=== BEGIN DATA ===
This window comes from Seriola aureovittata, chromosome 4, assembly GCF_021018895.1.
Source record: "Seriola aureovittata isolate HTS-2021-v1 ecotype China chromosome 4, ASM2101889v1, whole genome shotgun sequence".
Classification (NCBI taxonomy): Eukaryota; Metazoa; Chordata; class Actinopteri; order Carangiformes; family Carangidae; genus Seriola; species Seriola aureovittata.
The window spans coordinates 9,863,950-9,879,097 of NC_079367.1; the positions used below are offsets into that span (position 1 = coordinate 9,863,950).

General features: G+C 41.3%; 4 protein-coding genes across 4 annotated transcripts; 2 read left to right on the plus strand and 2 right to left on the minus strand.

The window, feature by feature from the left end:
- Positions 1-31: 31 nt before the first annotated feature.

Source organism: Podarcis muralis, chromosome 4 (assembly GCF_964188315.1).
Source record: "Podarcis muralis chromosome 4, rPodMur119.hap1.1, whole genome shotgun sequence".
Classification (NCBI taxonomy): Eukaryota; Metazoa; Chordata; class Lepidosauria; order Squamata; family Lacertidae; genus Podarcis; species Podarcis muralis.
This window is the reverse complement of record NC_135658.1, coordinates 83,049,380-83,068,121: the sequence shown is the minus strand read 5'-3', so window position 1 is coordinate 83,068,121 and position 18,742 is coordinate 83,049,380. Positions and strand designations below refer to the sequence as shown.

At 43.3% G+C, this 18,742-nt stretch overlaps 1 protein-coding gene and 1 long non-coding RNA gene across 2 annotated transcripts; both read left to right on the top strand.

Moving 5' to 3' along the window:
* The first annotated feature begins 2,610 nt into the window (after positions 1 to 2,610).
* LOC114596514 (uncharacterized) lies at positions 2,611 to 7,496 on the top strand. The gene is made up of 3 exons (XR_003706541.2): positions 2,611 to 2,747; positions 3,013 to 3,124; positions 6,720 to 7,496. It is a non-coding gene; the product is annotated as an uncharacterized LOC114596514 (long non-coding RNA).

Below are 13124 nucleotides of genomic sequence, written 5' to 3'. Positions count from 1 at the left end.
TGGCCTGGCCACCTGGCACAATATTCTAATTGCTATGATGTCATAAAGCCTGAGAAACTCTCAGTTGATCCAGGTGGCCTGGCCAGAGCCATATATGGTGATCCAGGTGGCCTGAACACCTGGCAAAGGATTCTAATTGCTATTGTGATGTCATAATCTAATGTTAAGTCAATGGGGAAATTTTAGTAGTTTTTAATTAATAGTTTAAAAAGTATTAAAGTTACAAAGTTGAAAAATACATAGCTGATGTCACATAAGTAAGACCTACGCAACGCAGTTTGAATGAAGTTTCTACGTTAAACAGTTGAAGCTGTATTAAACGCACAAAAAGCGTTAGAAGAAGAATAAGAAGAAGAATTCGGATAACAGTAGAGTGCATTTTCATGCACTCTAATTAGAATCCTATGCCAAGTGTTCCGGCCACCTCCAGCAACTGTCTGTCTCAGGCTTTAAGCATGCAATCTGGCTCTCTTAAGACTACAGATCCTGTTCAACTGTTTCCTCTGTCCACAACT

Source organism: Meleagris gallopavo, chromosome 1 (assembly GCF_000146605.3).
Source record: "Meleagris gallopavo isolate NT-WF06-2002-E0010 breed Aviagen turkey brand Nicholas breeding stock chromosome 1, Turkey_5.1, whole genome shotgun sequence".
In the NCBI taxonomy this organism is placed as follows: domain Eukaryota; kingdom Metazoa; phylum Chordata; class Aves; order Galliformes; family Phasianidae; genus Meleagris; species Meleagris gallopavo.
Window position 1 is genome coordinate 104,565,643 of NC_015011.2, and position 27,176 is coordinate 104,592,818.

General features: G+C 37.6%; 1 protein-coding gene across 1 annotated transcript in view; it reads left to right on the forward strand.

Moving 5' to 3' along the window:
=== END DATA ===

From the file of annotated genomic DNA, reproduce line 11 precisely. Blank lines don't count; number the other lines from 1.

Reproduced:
This window is the reverse complement of record NC_135658.1, coordinates 83,049,380-83,068,121: the sequence shown is the minus strand read 5'-3', so window position 1 is coordinate 83,068,121 and position 18,742 is coordinate 83,049,380. Positions and strand designations below refer to the sequence as shown.